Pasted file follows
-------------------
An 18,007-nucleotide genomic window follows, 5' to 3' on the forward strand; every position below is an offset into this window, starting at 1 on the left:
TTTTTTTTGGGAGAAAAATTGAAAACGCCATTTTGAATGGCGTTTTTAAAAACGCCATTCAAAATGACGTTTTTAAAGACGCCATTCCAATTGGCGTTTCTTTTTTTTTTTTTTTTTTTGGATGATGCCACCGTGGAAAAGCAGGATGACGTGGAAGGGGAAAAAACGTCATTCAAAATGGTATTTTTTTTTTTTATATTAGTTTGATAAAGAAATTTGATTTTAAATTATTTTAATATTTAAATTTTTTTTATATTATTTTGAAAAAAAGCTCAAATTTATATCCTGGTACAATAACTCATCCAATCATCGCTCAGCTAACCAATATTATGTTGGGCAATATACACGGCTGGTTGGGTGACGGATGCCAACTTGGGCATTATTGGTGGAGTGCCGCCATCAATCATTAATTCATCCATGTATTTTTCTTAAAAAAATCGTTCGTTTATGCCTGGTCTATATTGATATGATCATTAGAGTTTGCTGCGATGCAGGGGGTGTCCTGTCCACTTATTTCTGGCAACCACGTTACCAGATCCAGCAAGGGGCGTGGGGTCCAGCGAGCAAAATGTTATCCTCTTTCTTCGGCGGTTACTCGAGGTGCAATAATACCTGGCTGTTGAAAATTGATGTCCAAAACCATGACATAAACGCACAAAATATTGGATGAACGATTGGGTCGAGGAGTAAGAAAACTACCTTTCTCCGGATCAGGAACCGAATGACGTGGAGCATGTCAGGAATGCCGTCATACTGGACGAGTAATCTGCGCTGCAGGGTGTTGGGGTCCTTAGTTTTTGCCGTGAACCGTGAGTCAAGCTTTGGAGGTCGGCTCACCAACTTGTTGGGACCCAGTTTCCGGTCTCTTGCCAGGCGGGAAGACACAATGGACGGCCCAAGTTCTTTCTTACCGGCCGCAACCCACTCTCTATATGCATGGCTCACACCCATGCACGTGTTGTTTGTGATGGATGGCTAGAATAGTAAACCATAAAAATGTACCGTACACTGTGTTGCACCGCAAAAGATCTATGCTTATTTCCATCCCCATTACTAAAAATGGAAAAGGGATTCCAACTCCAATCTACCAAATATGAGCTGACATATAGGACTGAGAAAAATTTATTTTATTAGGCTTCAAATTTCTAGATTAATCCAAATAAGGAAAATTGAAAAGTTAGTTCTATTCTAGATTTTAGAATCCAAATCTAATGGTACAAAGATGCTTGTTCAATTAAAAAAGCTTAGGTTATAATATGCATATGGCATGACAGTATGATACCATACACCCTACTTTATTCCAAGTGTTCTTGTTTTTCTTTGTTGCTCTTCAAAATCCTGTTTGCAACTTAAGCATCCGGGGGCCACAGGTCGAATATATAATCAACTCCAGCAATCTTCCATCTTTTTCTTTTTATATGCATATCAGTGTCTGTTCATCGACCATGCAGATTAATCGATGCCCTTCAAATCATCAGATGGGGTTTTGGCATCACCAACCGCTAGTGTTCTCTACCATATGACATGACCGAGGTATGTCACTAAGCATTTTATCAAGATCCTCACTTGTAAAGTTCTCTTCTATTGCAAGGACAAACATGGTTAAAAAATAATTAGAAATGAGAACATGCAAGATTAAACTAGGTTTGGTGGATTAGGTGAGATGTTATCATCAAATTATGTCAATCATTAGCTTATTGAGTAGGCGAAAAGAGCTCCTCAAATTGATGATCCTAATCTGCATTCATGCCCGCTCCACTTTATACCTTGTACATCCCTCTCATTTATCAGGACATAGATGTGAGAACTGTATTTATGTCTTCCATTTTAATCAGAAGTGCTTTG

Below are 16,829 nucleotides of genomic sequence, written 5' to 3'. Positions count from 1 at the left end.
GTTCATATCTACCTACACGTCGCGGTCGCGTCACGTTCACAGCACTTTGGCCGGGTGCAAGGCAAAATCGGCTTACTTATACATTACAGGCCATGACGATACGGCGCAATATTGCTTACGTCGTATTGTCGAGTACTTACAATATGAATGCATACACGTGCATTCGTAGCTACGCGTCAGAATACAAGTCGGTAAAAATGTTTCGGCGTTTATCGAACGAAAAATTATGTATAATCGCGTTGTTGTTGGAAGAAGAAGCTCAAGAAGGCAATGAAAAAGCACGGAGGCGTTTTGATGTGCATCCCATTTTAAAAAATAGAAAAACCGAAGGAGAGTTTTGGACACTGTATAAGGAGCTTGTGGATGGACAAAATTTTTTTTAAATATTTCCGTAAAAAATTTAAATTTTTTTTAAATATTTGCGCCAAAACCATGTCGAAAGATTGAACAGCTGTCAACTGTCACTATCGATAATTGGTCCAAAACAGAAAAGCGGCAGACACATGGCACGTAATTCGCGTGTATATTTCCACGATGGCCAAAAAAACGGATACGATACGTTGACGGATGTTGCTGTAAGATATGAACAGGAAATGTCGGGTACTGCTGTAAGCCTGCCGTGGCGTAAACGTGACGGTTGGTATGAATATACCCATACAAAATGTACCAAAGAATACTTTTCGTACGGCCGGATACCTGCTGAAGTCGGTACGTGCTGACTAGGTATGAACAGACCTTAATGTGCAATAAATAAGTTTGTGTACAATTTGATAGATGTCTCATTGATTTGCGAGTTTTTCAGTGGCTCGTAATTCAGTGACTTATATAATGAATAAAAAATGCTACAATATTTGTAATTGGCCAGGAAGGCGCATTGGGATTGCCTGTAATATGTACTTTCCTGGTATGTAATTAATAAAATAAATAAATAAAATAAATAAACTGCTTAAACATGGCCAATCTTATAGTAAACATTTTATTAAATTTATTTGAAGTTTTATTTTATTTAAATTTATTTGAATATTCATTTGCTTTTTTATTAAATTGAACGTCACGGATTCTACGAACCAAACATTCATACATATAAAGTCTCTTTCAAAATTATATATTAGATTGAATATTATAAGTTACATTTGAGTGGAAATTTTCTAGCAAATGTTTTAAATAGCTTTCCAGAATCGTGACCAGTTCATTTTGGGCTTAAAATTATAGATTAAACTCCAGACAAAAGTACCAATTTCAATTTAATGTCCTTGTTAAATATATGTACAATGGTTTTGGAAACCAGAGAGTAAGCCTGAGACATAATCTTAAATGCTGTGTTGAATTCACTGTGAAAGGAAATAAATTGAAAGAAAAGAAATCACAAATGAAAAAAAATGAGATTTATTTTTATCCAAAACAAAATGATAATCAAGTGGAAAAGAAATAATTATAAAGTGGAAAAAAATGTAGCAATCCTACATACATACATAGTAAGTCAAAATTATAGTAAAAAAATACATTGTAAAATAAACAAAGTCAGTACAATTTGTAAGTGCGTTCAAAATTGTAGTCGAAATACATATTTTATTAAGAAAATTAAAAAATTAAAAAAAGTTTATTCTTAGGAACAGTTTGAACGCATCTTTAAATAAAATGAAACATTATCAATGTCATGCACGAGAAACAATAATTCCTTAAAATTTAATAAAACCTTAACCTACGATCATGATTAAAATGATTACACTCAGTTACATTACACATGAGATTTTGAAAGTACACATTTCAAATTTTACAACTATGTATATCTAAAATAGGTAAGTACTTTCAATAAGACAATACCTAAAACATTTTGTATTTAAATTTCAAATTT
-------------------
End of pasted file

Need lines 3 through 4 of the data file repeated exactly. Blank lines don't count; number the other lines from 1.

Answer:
Below are 16,829 nucleotides of genomic sequence, written 5' to 3'. Positions count from 1 at the left end.
GTTCATATCTACCTACACGTCGCGGTCGCGTCACGTTCACAGCACTTTGGCCGGGTGCAAGGCAAAATCGGCTTACTTATACATTACAGGCCATGACGATACGGCGCAATATTGCTTACGTCGTATTGTCGAGTACTTACAATATGAATGCATACACGTGCATTCGTAGCTACGCGTCAGAATACAAGTCGGTAAAAATGTTTCGGCGTTTATCGAACGAAAAATTATGTATAATCGCGTTGTTGTTGGAAGAAGAAGCTCAAGAAGGCAATGAAAAAGCACGGAGGCGTTTTGATGTGCATCCCATTTTAAAAAATAGAAAAACCGAAGGAGAGTTTTGGACACTGTATAAGGAGCTTGTGGATGGACAAAATTTTTTTTAAATATTTCCGTAAAAAATTTAAATTTTTTTTAAATATTTGCGCCAAAACCATGTCGAAAGATTGAACAGCTGTCAACTGTCACTATCGATAATTGGTCCAAAACAGAAAAGCGGCAGACACATGGCACGTAATTCGCGTGTATATTTCCACGATGGCCAAAAAAACGGATACGATACGTTGACGGATGTTGCTGTAAGATATGAACAGGAAATGTCGGGTACTGCTGTAAGCCTGCCGTGGCGTAAACGTGACGGTTGGTATGAATATACCCATACAAAATGTACCAAAGAATACTTTTCGTACGGCCGGATACCTGCTGAAGTCGGTACGTGCTGACTAGGTATGAACAGACCTTAATGTGCAATAAATAAGTTTGTGTACAATTTGATAGATGTCTCATTGATTTGCGAGTTTTTCAGTGGCTCGTAATTCAGTGACTTATATAATGAATAAAAAATGCTACAATATTTGTAATTGGCCAGGAAGGCGCATTGGGATTGCCTGTAATATGTACTTTCCTGGTATGTAATTAATAAAATAAATAAATAAAATAAATAAACTGCTTAAACATGGCCAATCTTATAGTAAACATTTTATTAAATTTATTTGAAGTTTTATTTTATTTAAATTTATTTGAATATTCATTTGCTTTTTTATTAAATTGAACGTCACGGATTCTACGAACCAAACATTCATACATATAAAGTCTCTTTCAAAATTATATATTAGATTGAATATTATAAGTTACATTTGAGTGGAAATTTTCTAGCAAATGTTTTAAATAGCTTTCCAGAATCGTGACCAGTTCATTTTGGGCTTAAAATTATAGATTAAACTCCAGACAAAAGTACCAATTTCAATTTAATGTCCTTGTTAAATATATGTACAATGGTTTTGGAAACCAGAGAGTAAGCCTGAGACATAATCTTAAATGCTGTGTTGAATTCACTGTGAAAGGAAATAAATTGAAAGAAAAGAAATCACAAATGAAAAAAAATGAGATTTATTTTTATCCAAAACAAAATGATAATCAAGTGGAAAAGAAATAATTATAAAGTGGAAAAAAATGTAGCAATCCTACATACATACATAGTAAGTCAAAATTATAGTAAAAAAATACATTGTAAAATAAACAAAGTCAGTACAATTTGTAAGTGCGTTCAAAATTGTAGTCGAAATACATATTTTATTAAGAAAATTAAAAAATTAAAAAAAGTTTATTCTTAGGAACAGTTTGAACGCATCTTTAAATAAAATGAAACATTATCAATGTCATGCACGAGAAACAATAATTCCTTAAAATTTAATAAAACCTTAACCTACGATCATGATTAAAATGATTACACTCAGTTACATTACACATGAGATTTTGAAAGTACACATTTCAAATTTTACAACTATGTATATCTAAAATAGGTAAGTACTTTCAATAAGACAATACCTAAAACATTTTGTATTTAAATTTCAAATTT